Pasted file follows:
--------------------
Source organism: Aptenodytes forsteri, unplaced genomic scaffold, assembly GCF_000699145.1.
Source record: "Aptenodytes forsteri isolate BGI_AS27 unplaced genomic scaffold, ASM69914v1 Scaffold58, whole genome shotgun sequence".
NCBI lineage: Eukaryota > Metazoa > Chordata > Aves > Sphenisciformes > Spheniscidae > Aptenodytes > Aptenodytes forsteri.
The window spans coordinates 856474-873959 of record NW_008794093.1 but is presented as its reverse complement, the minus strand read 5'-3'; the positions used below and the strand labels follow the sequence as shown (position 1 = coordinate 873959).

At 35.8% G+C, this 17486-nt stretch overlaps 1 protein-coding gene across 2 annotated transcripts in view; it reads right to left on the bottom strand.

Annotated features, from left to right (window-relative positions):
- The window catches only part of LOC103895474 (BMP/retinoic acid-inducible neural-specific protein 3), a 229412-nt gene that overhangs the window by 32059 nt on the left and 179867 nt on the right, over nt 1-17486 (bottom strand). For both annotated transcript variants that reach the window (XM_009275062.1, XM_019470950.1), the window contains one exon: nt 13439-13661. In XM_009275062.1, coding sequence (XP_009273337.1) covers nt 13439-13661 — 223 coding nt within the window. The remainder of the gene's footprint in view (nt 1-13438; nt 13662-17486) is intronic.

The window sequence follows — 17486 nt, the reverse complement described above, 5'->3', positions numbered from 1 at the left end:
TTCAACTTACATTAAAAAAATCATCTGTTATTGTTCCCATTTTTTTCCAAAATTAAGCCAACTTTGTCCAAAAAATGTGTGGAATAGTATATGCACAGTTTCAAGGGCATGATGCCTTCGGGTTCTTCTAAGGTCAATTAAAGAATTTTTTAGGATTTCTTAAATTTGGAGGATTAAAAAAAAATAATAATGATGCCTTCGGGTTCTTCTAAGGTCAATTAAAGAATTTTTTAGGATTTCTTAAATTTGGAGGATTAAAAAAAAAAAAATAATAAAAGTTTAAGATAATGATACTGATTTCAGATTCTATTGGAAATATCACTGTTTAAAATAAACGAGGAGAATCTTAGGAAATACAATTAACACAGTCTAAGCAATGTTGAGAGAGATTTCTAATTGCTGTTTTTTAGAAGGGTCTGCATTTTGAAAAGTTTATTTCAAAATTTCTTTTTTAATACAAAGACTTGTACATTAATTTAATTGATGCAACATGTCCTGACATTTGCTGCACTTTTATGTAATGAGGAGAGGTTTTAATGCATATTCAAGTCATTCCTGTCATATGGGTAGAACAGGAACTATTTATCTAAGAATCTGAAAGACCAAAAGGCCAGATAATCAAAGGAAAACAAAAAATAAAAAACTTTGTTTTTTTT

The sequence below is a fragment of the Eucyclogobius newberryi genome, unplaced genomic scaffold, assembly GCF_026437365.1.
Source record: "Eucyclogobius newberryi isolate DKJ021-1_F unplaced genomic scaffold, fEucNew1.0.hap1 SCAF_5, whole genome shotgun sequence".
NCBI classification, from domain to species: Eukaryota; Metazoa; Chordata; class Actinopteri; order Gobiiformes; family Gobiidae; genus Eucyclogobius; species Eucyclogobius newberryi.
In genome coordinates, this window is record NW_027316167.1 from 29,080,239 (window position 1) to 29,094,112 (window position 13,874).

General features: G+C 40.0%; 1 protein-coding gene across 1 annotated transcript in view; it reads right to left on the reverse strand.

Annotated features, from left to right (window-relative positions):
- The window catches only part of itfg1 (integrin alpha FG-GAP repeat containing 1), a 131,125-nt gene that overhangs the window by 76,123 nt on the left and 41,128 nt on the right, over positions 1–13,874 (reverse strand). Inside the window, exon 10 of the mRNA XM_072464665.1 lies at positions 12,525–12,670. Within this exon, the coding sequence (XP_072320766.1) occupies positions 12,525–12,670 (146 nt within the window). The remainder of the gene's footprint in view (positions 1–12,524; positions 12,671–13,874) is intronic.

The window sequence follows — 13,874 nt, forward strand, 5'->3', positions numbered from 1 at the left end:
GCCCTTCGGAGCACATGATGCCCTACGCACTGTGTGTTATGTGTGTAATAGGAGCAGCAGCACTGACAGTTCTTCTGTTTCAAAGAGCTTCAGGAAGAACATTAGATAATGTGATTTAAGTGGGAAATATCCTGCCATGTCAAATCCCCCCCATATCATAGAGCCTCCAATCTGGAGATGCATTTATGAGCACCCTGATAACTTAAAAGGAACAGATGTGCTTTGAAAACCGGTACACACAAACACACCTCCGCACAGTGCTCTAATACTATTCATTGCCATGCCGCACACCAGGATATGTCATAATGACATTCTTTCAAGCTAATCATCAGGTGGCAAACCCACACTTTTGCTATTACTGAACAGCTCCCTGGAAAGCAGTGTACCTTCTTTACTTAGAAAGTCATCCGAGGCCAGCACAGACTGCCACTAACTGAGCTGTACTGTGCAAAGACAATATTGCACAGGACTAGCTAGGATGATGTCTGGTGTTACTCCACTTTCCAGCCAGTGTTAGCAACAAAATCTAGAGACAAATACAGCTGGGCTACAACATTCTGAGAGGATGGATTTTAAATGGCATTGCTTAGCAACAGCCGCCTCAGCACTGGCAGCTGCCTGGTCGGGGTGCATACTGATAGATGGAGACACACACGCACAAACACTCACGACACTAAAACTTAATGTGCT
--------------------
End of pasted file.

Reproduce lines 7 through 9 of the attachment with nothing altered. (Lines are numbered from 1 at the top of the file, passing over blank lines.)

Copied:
- The window catches only part of LOC103895474 (BMP/retinoic acid-inducible neural-specific protein 3), a 229412-nt gene that overhangs the window by 32059 nt on the left and 179867 nt on the right, over nt 1-17486 (bottom strand). For both annotated transcript variants that reach the window (XM_009275062.1, XM_019470950.1), the window contains one exon: nt 13439-13661. In XM_009275062.1, coding sequence (XP_009273337.1) covers nt 13439-13661 — 223 coding nt within the window. The remainder of the gene's footprint in view (nt 1-13438; nt 13662-17486) is intronic.

The window sequence follows — 17486 nt, the reverse complement described above, 5'->3', positions numbered from 1 at the left end:
TTCAACTTACATTAAAAAAATCATCTGTTATTGTTCCCATTTTTTTCCAAAATTAAGCCAACTTTGTCCAAAAAATGTGTGGAATAGTATATGCACAGTTTCAAGGGCATGATGCCTTCGGGTTCTTCTAAGGTCAATTAAAGAATTTTTTAGGATTTCTTAAATTTGGAGGATTAAAAAAAAATAATAATGATGCCTTCGGGTTCTTCTAAGGTCAATTAAAGAATTTTTTAGGATTTCTTAAATTTGGAGGATTAAAAAAAAAAAAATAATAAAAGTTTAAGATAATGATACTGATTTCAGATTCTATTGGAAATATCACTGTTTAAAATAAACGAGGAGAATCTTAGGAAATACAATTAACACAGTCTAAGCAATGTTGAGAGAGATTTCTAATTGCTGTTTTTTAGAAGGGTCTGCATTTTGAAAAGTTTATTTCAAAATTTCTTTTTTAATACAAAGACTTGTACATTAATTTAATTGATGCAACATGTCCTGACATTTGCTGCACTTTTATGTAATGAGGAGAGGTTTTAATGCATATTCAAGTCATTCCTGTCATATGGGTAGAACAGGAACTATTTATCTAAGAATCTGAAAGACCAAAAGGCCAGATAATCAAAGGAAAACAAAAAATAAAAAACTTTGTTTTTTTT